It’s the winter term, and for me and my students, that means ancient Greece.
This year, there’s a twist. I decided at the beginning of the year that we were going online, and all primary source, all the time.
So in the three weeks between now and Christmas break, we’re reading as much of the Iliad as we can get through. We’ll be reading this translation by Ian Johnston of British Columbia, which is distinguished as the first online translation.
Oh, and the art files. I went through the first five books of the Iliad, and loaded them in sections into our class wiki (because I can’t be certain that the translation will be accessible through our filter). And then I dug into my digital slide-shows of Greek art history from the last few years, and pulled out seventeen images — everything from Minoan snake goddesses to the walls of Troy to Mycenaean daggers — and plugged them into relevant places in the first five books, as accompaniments to the text.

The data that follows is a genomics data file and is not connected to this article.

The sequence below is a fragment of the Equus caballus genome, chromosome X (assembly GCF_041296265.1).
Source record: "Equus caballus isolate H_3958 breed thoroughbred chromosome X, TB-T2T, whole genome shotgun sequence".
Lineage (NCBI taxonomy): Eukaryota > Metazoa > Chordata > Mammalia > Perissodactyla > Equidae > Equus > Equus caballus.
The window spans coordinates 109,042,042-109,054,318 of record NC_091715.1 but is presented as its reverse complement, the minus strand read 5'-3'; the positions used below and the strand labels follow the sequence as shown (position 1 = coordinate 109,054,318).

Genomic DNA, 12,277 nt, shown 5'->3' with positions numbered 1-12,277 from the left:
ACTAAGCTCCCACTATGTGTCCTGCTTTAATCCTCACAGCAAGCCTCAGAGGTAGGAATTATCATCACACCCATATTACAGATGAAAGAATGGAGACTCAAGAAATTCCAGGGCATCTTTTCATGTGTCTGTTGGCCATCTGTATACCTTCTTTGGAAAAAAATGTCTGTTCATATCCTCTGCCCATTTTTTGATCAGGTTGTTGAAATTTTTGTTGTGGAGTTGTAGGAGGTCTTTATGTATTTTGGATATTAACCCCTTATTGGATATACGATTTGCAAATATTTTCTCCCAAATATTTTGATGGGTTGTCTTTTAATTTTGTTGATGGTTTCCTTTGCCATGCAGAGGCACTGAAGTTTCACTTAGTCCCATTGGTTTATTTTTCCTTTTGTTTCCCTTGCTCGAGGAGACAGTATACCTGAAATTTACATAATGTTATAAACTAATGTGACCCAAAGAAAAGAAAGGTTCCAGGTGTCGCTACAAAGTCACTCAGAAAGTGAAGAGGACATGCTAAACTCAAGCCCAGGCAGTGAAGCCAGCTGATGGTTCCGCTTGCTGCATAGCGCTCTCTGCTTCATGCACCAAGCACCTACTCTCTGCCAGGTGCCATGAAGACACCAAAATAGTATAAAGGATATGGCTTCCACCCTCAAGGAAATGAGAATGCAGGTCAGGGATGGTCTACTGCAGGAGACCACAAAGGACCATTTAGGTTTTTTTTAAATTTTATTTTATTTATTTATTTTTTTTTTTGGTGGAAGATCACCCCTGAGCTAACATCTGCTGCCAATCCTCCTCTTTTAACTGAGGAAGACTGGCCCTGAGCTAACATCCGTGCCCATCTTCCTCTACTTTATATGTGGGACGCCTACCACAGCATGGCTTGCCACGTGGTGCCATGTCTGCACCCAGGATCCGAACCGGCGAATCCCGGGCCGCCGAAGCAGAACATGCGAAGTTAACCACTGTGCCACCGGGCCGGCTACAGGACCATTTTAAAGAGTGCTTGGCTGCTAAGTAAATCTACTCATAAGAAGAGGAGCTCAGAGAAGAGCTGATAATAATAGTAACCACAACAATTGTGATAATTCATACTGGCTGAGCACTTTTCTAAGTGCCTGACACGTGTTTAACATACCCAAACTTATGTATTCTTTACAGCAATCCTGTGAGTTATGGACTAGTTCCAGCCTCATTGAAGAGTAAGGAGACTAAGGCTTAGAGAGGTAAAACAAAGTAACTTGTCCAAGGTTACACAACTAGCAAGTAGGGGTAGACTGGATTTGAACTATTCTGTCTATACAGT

Each image links to a research project page… Six questions, the image itself, and an opportunity for an essay. Before the end of the term, they’ll take an art history quiz based on ten of the images: tell me what, when, where, and why significant. It’ll be great.
There’s one other part of this that I think is both vital and cool. This past Monday, we had a faculty meeting where we actually talked to one another, and it emerged during the meeting that we believe our students actually learn best — in academic, social, and ethical ways — when they’re performing for an audience. So they’ll perform for an audience of each other, first of all. Their research of each image will inform how I grade the quiz at the end of the first marking period of the winter term, and at the end of the term. They’ll have to rely on each other, or do extra work to make up for specific failures. By the end of the term, as well, they’ll have a library of 68 images that they understand… and based on that library, they’ll be able to talk, think, and find their way around a classical art gallery in any museum in the world.
I’m excited about the potentials here. I’ll keep you all updated with progress reports, too.